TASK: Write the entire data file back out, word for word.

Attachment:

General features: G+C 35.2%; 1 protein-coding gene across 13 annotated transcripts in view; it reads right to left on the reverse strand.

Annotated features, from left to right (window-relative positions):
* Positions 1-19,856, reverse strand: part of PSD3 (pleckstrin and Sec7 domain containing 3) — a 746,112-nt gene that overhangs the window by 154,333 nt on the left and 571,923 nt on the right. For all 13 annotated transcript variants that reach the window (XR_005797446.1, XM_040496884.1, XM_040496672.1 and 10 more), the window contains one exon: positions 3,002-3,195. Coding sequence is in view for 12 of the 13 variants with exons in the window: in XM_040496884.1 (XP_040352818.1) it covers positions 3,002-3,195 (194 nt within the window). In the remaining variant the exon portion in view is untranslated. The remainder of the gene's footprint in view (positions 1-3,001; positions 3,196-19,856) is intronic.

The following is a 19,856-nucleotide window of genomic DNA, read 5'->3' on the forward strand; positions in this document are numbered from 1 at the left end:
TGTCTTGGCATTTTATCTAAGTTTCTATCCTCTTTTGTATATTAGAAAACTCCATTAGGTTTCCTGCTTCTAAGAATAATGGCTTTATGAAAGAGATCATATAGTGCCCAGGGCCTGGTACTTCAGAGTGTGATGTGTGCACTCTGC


General features: G+C 35.2%; 1 protein-coding gene across 13 annotated transcripts in view; it reads right to left on the reverse strand.

Annotated features, from left to right (window-relative positions):
* Positions 1-19,856, reverse strand: part of PSD3 (pleckstrin and Sec7 domain containing 3) — a 746,112-nt gene that overhangs the window by 154,333 nt on the left and 571,923 nt on the right. For all 13 annotated transcript variants that reach the window (XR_005797446.1, XM_040496884.1, XM_040496672.1 and 10 more), the window contains one exon: positions 3,002-3,195. Coding sequence is in view for 12 of the 13 variants with exons in the window: in XM_040496884.1 (XP_040352818.1) it covers positions 3,002-3,195 (194 nt within the window). In the remaining variant the exon portion in view is untranslated. The remainder of the gene's footprint in view (positions 1-3,001; positions 3,196-19,856) is intronic.

The following is a 19,856-nucleotide window of genomic DNA, read 5'->3' on the forward strand; positions in this document are numbered from 1 at the left end:
TGTCTTGGCATTTTATCTAAGTTTCTATCCTCTTTTGTATATTAGAAAACTCCATTAGGTTTCCTGCTTCTAAGAATAATGGCTTTATGAAAGAGATCATATAGTGCCCAGGGCCTGGTACTTCAGAGTGTGATGTGTGCACTCTGC